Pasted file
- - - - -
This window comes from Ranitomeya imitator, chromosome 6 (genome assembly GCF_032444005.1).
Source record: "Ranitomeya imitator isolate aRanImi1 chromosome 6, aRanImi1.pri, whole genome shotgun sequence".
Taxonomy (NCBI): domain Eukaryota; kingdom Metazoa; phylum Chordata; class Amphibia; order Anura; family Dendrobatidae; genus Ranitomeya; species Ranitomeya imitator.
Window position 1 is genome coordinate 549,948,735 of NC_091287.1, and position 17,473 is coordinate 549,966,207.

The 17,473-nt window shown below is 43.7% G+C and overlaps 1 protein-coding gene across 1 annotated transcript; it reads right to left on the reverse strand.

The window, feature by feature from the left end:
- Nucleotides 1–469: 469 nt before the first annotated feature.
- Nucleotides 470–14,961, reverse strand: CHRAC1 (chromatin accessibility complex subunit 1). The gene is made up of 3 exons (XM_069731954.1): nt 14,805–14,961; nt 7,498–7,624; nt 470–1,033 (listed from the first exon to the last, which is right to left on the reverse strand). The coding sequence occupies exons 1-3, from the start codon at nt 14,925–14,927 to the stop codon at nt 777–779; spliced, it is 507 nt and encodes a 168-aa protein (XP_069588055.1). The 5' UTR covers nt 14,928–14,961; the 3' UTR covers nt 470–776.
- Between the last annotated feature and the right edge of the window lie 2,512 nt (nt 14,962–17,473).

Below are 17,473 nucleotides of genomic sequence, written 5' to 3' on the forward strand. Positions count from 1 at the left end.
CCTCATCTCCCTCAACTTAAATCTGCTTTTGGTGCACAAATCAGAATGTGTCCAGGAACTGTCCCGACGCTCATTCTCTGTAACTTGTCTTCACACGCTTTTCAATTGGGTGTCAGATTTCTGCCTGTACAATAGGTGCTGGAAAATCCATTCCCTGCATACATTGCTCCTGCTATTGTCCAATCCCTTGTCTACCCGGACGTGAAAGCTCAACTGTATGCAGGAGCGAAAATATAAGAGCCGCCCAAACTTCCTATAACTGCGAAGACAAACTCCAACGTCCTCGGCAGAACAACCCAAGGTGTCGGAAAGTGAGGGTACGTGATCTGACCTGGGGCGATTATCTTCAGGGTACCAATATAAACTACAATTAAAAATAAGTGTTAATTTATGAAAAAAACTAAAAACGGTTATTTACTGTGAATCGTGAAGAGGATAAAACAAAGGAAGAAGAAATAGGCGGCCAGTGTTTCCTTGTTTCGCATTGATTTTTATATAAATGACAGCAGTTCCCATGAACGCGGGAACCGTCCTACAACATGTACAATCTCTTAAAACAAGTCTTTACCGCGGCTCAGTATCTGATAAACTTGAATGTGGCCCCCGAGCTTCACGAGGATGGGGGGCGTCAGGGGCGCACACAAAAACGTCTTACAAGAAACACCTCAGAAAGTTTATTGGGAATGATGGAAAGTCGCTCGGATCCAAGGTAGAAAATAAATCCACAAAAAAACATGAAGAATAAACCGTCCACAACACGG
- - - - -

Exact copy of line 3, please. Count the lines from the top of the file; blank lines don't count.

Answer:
Taxonomy (NCBI): domain Eukaryota; kingdom Metazoa; phylum Chordata; class Amphibia; order Anura; family Dendrobatidae; genus Ranitomeya; species Ranitomeya imitator.